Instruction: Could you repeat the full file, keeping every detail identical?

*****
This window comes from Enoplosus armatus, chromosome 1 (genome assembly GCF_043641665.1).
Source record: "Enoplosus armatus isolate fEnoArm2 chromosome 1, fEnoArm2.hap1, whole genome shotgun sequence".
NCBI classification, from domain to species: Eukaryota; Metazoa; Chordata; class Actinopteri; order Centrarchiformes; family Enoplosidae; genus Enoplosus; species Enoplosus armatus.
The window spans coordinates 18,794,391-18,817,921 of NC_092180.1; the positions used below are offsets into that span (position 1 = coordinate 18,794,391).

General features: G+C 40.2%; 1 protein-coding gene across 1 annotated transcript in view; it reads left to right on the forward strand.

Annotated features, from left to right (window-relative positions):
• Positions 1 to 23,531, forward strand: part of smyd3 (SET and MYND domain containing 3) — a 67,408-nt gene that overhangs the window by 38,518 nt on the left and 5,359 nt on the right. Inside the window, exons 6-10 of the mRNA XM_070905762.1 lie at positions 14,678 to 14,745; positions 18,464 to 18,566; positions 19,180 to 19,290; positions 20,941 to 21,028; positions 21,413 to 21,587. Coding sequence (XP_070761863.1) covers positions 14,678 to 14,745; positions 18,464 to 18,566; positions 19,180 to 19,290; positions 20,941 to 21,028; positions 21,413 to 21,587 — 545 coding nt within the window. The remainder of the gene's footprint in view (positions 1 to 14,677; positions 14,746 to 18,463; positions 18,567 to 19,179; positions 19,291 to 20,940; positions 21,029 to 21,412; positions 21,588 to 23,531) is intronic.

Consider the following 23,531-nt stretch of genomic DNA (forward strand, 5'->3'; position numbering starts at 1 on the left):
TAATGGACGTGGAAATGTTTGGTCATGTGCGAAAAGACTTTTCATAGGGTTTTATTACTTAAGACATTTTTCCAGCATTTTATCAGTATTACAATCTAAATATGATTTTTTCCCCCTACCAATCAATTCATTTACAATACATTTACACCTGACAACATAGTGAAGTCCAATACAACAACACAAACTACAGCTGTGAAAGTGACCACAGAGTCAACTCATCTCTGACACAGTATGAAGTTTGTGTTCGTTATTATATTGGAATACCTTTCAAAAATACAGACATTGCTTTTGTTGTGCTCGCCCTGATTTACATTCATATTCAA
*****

This window comes from Enoplosus armatus, chromosome 1 (genome assembly GCF_043641665.1).
Source record: "Enoplosus armatus isolate fEnoArm2 chromosome 1, fEnoArm2.hap1, whole genome shotgun sequence".
NCBI classification, from domain to species: Eukaryota; Metazoa; Chordata; class Actinopteri; order Centrarchiformes; family Enoplosidae; genus Enoplosus; species Enoplosus armatus.
The window spans coordinates 18,794,391-18,817,921 of NC_092180.1; the positions used below are offsets into that span (position 1 = coordinate 18,794,391).

General features: G+C 40.2%; 1 protein-coding gene across 1 annotated transcript in view; it reads left to right on the forward strand.

Annotated features, from left to right (window-relative positions):
• Positions 1 to 23,531, forward strand: part of smyd3 (SET and MYND domain containing 3) — a 67,408-nt gene that overhangs the window by 38,518 nt on the left and 5,359 nt on the right. Inside the window, exons 6-10 of the mRNA XM_070905762.1 lie at positions 14,678 to 14,745; positions 18,464 to 18,566; positions 19,180 to 19,290; positions 20,941 to 21,028; positions 21,413 to 21,587. Coding sequence (XP_070761863.1) covers positions 14,678 to 14,745; positions 18,464 to 18,566; positions 19,180 to 19,290; positions 20,941 to 21,028; positions 21,413 to 21,587 — 545 coding nt within the window. The remainder of the gene's footprint in view (positions 1 to 14,677; positions 14,746 to 18,463; positions 18,567 to 19,179; positions 19,291 to 20,940; positions 21,029 to 21,412; positions 21,588 to 23,531) is intronic.

Consider the following 23,531-nt stretch of genomic DNA (forward strand, 5'->3'; position numbering starts at 1 on the left):
TAATGGACGTGGAAATGTTTGGTCATGTGCGAAAAGACTTTTCATAGGGTTTTATTACTTAAGACATTTTTCCAGCATTTTATCAGTATTACAATCTAAATATGATTTTTTCCCCCTACCAATCAATTCATTTACAATACATTTACACCTGACAACATAGTGAAGTCCAATACAACAACACAAACTACAGCTGTGAAAGTGACCACAGAGTCAACTCATCTCTGACACAGTATGAAGTTTGTGTTCGTTATTATATTGGAATACCTTTCAAAAATACAGACATTGCTTTTGTTGTGCTCGCCCTGATTTACATTCATATTCAA